The most recent Doostang MBA adopter is the Fontainebleau (France)-based INSEAD (INSEAD Full-Time MBA Profile), which joined in the hopes that the site might help its American students find jobs in the U.S. At the moment, North American students represent the largest percentage of INSEAD's total class: 14%. But being based in Europe makes it difficult for these students to have the same connections to jobs as peers at business programs on U.S. soil. "We have an in-house job board with about 2,000 opportunities, but giving students access to thousands more jobs is a plus, especially in this difficult job market," says Sandra Schwarzer, director of career services at INSEAD. Currently students in the MBA and EMBA program at INSEAD have access to Doostang.
Since INSEAD signed on with Doostang in early May, Schwarzer reports that about a quarter of the students have used the site, each looking at an average of 14 job postings. But, as with other partnerships mentioned in this article, it's unclear if, or to what extent, they are translating into actual jobs. "The feedback has been extremely positive," she says. "People are getting calls for job interviews both in the U.S. and outside. Given the positive return, I would expect the partnership to continue."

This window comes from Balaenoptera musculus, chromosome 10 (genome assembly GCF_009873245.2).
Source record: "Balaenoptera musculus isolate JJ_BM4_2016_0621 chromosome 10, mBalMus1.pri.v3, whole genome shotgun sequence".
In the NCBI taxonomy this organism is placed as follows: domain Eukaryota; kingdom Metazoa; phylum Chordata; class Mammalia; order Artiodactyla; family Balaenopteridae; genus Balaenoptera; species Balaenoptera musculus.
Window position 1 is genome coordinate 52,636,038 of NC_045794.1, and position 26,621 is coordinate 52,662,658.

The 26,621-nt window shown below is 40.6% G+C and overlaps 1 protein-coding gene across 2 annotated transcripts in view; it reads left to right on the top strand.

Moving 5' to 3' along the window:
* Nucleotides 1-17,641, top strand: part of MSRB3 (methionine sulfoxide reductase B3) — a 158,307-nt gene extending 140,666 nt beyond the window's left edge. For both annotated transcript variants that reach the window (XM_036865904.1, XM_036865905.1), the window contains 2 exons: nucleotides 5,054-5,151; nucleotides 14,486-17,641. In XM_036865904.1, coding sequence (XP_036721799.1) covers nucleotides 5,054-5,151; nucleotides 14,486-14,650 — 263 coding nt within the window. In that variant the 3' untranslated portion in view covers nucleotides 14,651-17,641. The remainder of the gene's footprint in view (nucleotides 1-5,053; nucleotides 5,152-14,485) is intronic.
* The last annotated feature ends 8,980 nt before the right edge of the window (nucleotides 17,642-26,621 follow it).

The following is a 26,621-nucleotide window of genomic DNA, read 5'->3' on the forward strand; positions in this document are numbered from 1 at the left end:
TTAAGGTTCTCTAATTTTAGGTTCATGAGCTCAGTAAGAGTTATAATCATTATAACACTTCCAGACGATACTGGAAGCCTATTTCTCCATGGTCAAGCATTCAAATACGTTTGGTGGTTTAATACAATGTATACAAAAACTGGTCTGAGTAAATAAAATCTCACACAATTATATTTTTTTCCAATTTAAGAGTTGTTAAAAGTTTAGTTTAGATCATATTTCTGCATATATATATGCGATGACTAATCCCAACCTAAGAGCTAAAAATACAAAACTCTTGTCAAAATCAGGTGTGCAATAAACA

Similarly, Duke's Fuqua School of Business recently partnered with Ivy Exec, a Web-based job search firm like Doostang that boasts 3,600 job postings for positions that require at least five years of experience. Through the partnership, current Fuqua MBA students, as well as alumni, get "all access" memberships to Ivy Exec's job database of job listings for MBA-caliber positions, including vice-president of finance for a consumer products company, senior auditor for a luxury goods company, and associate at a private equity and financial advisory firm.
"Third-Party Collaborations" The recession has taken its toll on job placement at Duke, where only 70% of job-seeking Duke MBA grads had offers by graduation this year, down from 92% in 2008. Sheryle Dirks, associate dean for career management at Fuqua, says that makes collaborations like the one with Ivy Exec more important. "In the current economic climate, our goal is to offer the widest range of relevant career resources to Duke MBA job seekers. This approach has resulted in valuable third-party collaborations such as our partnership with Ivy Exec."
Along with Fuqua, Ivy Exec also has similar partnerships with London Business School (LBS Full-Time MBA Profile), the University of North Carolina's Kenan-Flagler Business School (Kenan-Flagler Full-Time MBA Profile), and New York University's Stern School of Business (NYU Stern Full-Time MBA Profile).
Executive MBA programs are also looking off-campus for help sourcing jobs for their students, a trend that marks a significant paradigm shift in the EMBA world. In the past, EMBA participants' tuition costs were mostly funded by their employers with the understanding that after earning the MBA they would remain at the company for an agreed upon amount of time. Because of this, most EMBA programs did not offer their students access to career services. Times have changed.